We Make Movies is putting its money where its mouth is and officially greenlighting three of YOUR feature films in 2022! Our Make Your Feature competition invited anyone with a kernel of an idea or a full screenplay to pitch their project to a panel of investors and the WMM community for the opportunity to land a $25,000 investment, tens of thousands of dollars worth of resources and assistance to ACTUALLY shoot their movie. Submissions opened on May 5 2021. We received 127 submissions, narrowed it down to 36 semi-finalists, then we had 14 filmmakers pitch our judges one last time on October 20th, 2021.
… now, DRUMROLL PLEASE! After an inspiring night of final pitches (watch the winning presentations below) and several weeks of impassioned deliberation, our panel of judges, including investors Sam Mestman, Rob Ness, and Cate Caplin have selected the feature films they will be investing in and advancing to pre-production. The winning filmmakers and films of our inaugural Make Your Feature Competition are, respectively, Mars Roberge with Stars, Jill Bennett and Lauren Neal with Under The Influencer, and Datgirl Serene Zloof with The Unicorn Admirers Club. Vice President of Content Eric Michael Kochmer firmly believes “even before you get funding for a film, you should be thoroughly thinking through each step of pre-production, production, post and audience building,” and is elated to greenlight three teams who exemplify these values and work ethic. The films themselves showcase “distinctive stories in vastly different universes and genres, further embodying the soul of what WMM is. We want to be a film company that makes great movies.”
Multi-award-winning director, producer, screenwriter, editor Mars Roberge consistently impressed judges with his super practical production plans and guerrilla filmmaking savvy. Roberge, who also moonlights as internationally renowned underground disc jockey “Die J! Mars,” is the very definition of the WMM multi-hyphenate spirit. Founder and CEO Sam Mestman said "I'm excited to back someone up who is the prototype of the DIY filmmaker. He is the real deal with an incredible story and unique style." Fresh off an opening night East Coast premiere and Best New York City Picture win for his dramedy feature Mister Sister (2021 Winter International Film Festival), Roberge is an indie film darling celebrated at such prestigious festivals as Rotterdam (World Premiere of his critically acclaimed Scumbag) and Dances With Films. A recurring alumnus of the latter, Mister Sister screened on the coveted closing night of this year’s festival. The film, not unlike his own personal trajectory, is a potpourri of warmhearted LGBTQ+ characters who embody and inspire courage and compassion in a suicidal man working as a drag MC in New York City. His winning project Stars promises to once again delve into the queer landscape that he says “saved him,” but how does a straight, white male identify with and belong to such a distinctive, marginalized community?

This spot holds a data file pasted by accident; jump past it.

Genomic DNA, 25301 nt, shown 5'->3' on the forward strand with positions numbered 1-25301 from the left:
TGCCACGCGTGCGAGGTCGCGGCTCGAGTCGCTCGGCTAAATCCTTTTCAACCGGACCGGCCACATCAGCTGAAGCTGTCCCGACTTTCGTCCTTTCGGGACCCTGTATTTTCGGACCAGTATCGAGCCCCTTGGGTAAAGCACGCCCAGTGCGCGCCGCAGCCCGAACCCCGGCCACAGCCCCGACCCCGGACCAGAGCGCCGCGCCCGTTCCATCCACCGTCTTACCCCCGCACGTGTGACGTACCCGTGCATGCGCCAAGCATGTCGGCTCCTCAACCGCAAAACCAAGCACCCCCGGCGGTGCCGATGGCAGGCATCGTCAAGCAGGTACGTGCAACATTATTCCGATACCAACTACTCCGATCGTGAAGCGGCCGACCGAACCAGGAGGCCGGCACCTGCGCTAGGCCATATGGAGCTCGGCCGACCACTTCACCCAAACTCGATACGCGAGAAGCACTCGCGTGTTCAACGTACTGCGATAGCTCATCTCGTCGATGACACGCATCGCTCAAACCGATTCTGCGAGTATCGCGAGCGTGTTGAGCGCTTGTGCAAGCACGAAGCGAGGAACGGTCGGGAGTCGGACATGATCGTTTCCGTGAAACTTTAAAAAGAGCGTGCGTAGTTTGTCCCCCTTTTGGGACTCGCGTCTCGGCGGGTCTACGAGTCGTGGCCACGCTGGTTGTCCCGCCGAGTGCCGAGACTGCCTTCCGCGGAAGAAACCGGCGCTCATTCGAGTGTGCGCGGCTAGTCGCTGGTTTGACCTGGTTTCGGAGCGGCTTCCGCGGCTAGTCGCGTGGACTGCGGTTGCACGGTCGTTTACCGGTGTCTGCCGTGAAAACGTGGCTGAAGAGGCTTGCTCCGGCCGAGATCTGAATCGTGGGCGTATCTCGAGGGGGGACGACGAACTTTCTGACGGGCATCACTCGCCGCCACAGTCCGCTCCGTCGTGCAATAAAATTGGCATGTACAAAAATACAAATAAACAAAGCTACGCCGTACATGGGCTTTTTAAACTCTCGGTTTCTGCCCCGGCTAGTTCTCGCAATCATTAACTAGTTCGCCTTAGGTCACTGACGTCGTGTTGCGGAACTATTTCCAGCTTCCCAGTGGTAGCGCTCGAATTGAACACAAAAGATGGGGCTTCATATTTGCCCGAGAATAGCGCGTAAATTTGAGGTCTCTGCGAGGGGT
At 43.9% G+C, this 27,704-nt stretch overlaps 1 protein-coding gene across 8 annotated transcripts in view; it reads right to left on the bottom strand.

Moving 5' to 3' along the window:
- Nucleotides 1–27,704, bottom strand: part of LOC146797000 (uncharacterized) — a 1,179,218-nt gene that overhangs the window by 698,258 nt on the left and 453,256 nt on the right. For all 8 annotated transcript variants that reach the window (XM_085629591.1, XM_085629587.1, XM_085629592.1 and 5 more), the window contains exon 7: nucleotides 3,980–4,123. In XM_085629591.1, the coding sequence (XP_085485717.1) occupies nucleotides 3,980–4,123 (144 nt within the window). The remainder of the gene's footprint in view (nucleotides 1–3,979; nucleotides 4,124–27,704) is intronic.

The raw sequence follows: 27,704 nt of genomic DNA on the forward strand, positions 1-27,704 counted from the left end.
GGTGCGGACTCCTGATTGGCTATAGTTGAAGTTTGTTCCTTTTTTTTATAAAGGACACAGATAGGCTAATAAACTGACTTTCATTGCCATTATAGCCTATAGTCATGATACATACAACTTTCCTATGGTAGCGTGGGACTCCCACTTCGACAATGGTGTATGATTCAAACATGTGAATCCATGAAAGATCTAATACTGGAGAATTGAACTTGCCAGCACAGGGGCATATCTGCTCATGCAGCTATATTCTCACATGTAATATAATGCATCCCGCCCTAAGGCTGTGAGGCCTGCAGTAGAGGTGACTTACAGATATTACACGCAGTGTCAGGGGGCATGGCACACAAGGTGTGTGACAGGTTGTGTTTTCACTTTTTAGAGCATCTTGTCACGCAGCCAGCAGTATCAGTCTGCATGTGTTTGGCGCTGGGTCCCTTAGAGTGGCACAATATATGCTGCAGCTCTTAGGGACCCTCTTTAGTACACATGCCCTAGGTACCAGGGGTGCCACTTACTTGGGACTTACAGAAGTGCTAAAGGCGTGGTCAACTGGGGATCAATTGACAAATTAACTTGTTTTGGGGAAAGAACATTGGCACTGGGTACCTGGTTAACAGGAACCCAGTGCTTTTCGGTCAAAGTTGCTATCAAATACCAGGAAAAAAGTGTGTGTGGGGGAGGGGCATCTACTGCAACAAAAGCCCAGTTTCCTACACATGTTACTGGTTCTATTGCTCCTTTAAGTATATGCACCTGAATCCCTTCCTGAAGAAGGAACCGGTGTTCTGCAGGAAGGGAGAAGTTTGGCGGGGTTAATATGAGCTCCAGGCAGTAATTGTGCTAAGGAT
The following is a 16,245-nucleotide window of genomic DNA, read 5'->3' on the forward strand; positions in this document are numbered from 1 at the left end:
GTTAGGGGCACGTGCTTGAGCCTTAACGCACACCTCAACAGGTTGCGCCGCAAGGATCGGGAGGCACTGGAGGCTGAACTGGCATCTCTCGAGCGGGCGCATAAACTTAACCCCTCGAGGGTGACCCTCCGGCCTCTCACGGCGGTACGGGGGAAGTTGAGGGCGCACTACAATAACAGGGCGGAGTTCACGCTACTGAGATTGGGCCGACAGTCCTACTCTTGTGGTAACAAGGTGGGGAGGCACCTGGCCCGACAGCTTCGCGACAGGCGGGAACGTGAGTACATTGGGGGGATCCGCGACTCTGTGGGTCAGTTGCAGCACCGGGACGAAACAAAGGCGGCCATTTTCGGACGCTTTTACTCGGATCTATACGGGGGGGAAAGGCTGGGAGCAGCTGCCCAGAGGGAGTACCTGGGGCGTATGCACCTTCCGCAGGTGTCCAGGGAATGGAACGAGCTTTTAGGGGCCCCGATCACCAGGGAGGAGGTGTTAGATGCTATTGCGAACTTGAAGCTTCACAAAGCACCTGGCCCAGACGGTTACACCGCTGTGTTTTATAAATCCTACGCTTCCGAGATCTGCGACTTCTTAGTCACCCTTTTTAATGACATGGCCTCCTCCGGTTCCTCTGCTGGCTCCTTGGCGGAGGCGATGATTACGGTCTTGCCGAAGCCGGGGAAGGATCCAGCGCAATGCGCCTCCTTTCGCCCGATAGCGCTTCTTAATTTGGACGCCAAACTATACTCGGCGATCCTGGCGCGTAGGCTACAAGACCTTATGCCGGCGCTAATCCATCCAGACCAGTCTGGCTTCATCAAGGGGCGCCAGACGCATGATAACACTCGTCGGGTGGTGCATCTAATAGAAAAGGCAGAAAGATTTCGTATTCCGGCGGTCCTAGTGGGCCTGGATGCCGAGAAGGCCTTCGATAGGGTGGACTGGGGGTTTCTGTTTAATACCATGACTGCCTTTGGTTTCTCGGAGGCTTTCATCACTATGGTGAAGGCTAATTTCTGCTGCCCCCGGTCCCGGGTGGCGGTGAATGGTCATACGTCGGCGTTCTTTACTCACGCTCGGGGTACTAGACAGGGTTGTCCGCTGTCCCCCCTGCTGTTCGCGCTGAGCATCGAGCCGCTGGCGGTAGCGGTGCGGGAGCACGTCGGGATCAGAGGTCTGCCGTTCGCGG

A Toronto-born kid from the wrong side of Kennedy Road, Roberge’s personality is a cocktail of tenacity, imagination, and charisma. Breakdancing to Gladys Knight and the Pips long before Run DMC hit the airwaves, slipping into skateboarding circles for protection from the racial tension in the streets, and stealthily hanging out near the newly imported Chinese kids who could neither confirm nor deny their friendship with him since they didn’t speak English, were just some of the ways Roberge learned to survive. “I hung out in libraries, was a bit of a loner, and was depressed so I figured if I looked weird and constantly hurt myself, no one would mess with me and I could just slip under the radar.” Instead, he acquired several multifarious groups of friends, who, as a joke nominated him as the class Valedictorian - which he won after delivering a speech about “how much I hated school and wanted to die.” Roberge leveraged his Valedictorian title and vivid imagination straight to York University where he charmed his way into the DJ booth on campus and hosted a radio show, played in several punk and goth bands, and eventually graduated with a degree in Film Production. Non-conformist, drug-addled, and finding himself with no prospects of a job immediately after college, he found camaraderie in the streets.